Laura Gonzalez

blog

9 Feb 2017

The boy who followed Ripley by Patricia Highsmith**

Reading dates: 24 December 2016 – 03 February 2017

Is it me or is this series withering as it goes along? I did not understand the purpose of this, the fourth Ripliad book. I did not get a sense of Tom Ripley’s decision making within the story. Why does he care about this boy so much and want to help him at whatever cost? Of course, the homoeroticism is present and very interestingly placed, but not explored enough within the psychology of Ripley. A missed opportunity that leaves the novel writing as surface. Mind you, I did enjoy the travels (especially East and West Berlin), and the cross dressing scene is utter genius. In fact, that scene alone earns the two stars. The rest to me seems more fan fiction than the actual primary source, which is a shame, as I still adore Ripley’s deviousness, self-preserving decision making and ruthlessness. The boy who followed Ripley is against those qualities.

Posted in Blog, Book Reviews, Reading


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About Me

I am an artist and writer. My recent practice performance, film, dance, photography and text, and my work has been performed, exhibited and published in many venues in Europe and the US. I have spoken at numerous conferences and events, including the Museum for the Fashion Institute of Technology in New York, the Medical Museum in Copenhagen, College Arts Association and the Association for the Psychoanalysis of Culture and Society. When I am not following Freud, Lacan and Marx’s footsteps with my camera or creating performance works as part of my Athenaeum Research Fellowship at the Royal Conservatoire of Scotland, I teach postgraduate students at Transart Institute.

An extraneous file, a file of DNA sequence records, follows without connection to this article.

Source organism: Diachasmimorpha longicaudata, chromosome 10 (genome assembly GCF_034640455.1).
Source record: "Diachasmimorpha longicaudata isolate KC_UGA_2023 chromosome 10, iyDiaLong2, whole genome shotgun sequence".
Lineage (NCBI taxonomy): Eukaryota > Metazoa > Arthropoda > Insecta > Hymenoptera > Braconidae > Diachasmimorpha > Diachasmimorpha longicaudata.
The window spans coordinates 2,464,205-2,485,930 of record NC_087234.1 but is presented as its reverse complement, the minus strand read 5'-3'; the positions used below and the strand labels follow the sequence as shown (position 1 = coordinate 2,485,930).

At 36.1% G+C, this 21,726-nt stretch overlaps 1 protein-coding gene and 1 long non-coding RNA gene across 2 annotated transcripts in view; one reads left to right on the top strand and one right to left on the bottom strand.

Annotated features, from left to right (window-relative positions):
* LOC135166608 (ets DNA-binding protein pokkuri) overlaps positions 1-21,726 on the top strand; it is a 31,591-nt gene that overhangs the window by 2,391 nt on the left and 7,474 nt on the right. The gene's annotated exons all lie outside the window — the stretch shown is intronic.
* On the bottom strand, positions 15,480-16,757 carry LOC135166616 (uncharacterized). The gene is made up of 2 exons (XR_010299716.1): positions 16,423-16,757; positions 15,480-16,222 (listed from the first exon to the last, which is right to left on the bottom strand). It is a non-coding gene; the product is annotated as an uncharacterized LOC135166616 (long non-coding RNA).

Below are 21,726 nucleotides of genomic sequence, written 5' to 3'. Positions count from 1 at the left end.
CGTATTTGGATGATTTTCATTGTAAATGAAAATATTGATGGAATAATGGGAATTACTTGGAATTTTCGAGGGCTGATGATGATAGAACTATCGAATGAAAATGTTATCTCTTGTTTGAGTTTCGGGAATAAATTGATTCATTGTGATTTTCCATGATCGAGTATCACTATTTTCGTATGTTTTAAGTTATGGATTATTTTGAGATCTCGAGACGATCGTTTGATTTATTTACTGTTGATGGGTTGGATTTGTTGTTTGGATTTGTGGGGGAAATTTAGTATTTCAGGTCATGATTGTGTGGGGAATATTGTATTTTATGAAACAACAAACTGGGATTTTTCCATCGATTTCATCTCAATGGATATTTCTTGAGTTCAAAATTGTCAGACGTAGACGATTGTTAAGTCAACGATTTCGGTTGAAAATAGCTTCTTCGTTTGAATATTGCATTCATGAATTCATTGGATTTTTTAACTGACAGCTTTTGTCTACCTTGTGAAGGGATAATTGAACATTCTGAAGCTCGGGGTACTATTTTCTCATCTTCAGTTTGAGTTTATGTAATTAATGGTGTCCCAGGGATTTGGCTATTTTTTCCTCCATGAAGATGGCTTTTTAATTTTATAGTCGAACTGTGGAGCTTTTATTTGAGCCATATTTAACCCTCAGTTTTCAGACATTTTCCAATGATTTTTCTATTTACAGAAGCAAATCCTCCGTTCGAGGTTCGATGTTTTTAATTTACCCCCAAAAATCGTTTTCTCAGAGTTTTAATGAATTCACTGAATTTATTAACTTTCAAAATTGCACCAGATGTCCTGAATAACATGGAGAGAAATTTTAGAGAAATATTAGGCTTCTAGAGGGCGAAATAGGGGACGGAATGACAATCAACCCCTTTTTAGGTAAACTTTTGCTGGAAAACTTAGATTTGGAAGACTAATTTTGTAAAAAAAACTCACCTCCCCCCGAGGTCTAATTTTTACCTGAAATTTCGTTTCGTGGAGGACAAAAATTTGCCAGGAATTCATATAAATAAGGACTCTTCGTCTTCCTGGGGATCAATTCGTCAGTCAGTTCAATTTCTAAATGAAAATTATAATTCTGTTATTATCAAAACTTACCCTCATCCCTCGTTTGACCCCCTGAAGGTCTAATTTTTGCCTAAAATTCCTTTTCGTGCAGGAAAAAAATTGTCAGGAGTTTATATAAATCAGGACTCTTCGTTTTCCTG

I am currently immersed in an interdisciplinary project exploring knowledge and the body of the hysteric. In 2013, together with Child and Adolescent Mental Health practitioner Frances Davies, I co-edited the book ‘Madness, Women and the Power of Art’, to which I contributed a work authored with Eleanor Bowen. My book ‘Make Me Yours: How Art Seduces’ was published by Cambridge Scholars in 2016. In this text, investigates psychoanalytic approaches to making and understanding objects of seduction, including an examination of parallels between artistic and analytic practices, a study of Manolo Blahnik’s shoes as objects of desire, a disturbing encounter with Marcel Duchamp’s last work, and the creation of a psychoanalytically inspired Discourse of the Artefact, a framework enabling the circulation of questions and answers through a relational approach to artworks.